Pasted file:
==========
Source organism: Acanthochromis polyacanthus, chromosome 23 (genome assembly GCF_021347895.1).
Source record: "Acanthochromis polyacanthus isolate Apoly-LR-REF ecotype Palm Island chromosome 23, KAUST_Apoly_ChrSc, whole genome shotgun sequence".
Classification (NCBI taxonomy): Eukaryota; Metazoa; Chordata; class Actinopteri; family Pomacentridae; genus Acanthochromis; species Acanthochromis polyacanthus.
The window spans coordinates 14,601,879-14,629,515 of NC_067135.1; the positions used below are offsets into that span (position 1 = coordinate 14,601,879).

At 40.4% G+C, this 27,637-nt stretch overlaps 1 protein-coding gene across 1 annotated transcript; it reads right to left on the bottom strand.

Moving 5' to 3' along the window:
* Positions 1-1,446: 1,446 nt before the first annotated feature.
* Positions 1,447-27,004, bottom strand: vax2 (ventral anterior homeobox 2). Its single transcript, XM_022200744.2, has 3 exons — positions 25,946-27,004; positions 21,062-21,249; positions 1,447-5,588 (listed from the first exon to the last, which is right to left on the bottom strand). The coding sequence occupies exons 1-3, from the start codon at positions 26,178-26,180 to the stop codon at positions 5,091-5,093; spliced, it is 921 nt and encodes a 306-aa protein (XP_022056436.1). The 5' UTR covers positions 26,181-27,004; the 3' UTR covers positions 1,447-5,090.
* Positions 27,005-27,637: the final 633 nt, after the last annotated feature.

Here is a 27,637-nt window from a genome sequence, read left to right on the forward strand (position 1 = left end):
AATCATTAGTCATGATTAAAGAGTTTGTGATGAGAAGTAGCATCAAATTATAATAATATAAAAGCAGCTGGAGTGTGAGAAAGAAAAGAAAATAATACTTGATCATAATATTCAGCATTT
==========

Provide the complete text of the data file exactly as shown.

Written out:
Source organism: Acanthochromis polyacanthus, chromosome 23 (genome assembly GCF_021347895.1).
Source record: "Acanthochromis polyacanthus isolate Apoly-LR-REF ecotype Palm Island chromosome 23, KAUST_Apoly_ChrSc, whole genome shotgun sequence".
Classification (NCBI taxonomy): Eukaryota; Metazoa; Chordata; class Actinopteri; family Pomacentridae; genus Acanthochromis; species Acanthochromis polyacanthus.
The window spans coordinates 14,601,879-14,629,515 of NC_067135.1; the positions used below are offsets into that span (position 1 = coordinate 14,601,879).

At 40.4% G+C, this 27,637-nt stretch overlaps 1 protein-coding gene across 1 annotated transcript; it reads right to left on the bottom strand.

Moving 5' to 3' along the window:
* Positions 1-1,446: 1,446 nt before the first annotated feature.
* Positions 1,447-27,004, bottom strand: vax2 (ventral anterior homeobox 2). Its single transcript, XM_022200744.2, has 3 exons — positions 25,946-27,004; positions 21,062-21,249; positions 1,447-5,588 (listed from the first exon to the last, which is right to left on the bottom strand). The coding sequence occupies exons 1-3, from the start codon at positions 26,178-26,180 to the stop codon at positions 5,091-5,093; spliced, it is 921 nt and encodes a 306-aa protein (XP_022056436.1). The 5' UTR covers positions 26,181-27,004; the 3' UTR covers positions 1,447-5,090.
* Positions 27,005-27,637: the final 633 nt, after the last annotated feature.

Here is a 27,637-nt window from a genome sequence, read left to right on the forward strand (position 1 = left end):
AATCATTAGTCATGATTAAAGAGTTTGTGATGAGAAGTAGCATCAAATTATAATAATATAAAAGCAGCTGGAGTGTGAGAAAGAAAAGAAAATAATACTTGATCATAATATTCAGCATTT